Community leaders working to curb youth violence

The latest homicide arrest is another reminder of the youth being locked up for murder.

It’s a disturbing trend we’ve been covering for months.

Just a few hours ago, that teenager was brought to the Juvenile Detention Center in handcuffs.

Police and community leaders are hoping to reach our city’s youth before they take another’s life, and end up losing the rest of theirs.

“Our kids listen to (violence) in their earbuds every day, they look at it on TV, it's on the video games. So they tend to be acting it out,” said Delvin Lane, a leader with 901 Bloc Squad.

Murders have been on the rise lately among our youngest criminals.

Of 2016's 228 homicides, five percent of the suspects were juveniles, 12 total.

There were nearly twice as many juvenile victims.

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“I was one of those troubled kids,” recalls Lane.

Lane is a former Gangster Disciple, who now is a leader with 901 Bloc Squad, going after the city’s most vulnerable kids.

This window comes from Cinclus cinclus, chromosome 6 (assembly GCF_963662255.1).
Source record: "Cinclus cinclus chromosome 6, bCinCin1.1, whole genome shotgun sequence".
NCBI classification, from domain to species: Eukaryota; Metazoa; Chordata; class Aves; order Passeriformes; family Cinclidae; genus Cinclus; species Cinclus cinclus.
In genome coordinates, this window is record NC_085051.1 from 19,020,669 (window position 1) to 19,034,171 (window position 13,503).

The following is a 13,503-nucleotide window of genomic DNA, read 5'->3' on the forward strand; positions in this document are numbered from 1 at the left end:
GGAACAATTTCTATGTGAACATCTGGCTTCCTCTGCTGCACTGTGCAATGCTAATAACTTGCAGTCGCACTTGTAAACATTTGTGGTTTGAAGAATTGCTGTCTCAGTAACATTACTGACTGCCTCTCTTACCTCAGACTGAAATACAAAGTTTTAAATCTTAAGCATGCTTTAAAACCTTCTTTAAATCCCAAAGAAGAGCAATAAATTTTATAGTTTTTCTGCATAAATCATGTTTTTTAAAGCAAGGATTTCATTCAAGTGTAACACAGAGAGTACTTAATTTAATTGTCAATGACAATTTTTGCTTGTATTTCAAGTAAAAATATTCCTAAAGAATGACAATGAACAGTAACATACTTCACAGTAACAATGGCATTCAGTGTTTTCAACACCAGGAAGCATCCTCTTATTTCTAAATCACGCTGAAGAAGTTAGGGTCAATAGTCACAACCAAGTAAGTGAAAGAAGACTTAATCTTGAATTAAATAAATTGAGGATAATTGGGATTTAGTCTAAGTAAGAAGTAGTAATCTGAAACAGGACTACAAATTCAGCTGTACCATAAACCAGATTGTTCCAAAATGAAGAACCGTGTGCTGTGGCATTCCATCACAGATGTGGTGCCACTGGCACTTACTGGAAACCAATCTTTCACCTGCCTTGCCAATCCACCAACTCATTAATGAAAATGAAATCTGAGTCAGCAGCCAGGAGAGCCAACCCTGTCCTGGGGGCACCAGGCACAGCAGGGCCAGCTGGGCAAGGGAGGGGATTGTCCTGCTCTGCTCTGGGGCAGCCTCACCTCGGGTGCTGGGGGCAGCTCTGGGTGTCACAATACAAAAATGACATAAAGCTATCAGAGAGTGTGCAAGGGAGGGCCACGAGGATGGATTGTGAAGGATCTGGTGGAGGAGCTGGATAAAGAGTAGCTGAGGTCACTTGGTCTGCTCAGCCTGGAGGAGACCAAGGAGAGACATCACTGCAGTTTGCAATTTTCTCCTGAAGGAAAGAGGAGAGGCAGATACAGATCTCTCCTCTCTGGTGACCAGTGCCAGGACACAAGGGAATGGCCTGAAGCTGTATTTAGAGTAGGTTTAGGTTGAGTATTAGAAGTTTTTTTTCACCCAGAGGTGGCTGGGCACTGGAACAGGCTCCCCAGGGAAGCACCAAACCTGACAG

“We try to meet and approach (teens) where they are before they commit a crime or take somebody's life,” said Lane.

Nowadays, guns are almost as easy to get as cell phones.
"There are so many ways to come across a gun, all you need is 20 or 30 bucks and you got a pistol," said Lane.

It may seem disheartening to hear, but Lane said preventing the crime is possible, but it starts with the adults at home.

“They know the kids are hiding weapons under the bed, in the closet,” said Lane. “The moms and dads and uncles and aunties need to get ahold of those weapons before the kids get them and get out on the streets to commit crimes with them.”

“We have to get in our kid’s business and find out what's going on, talk to them.”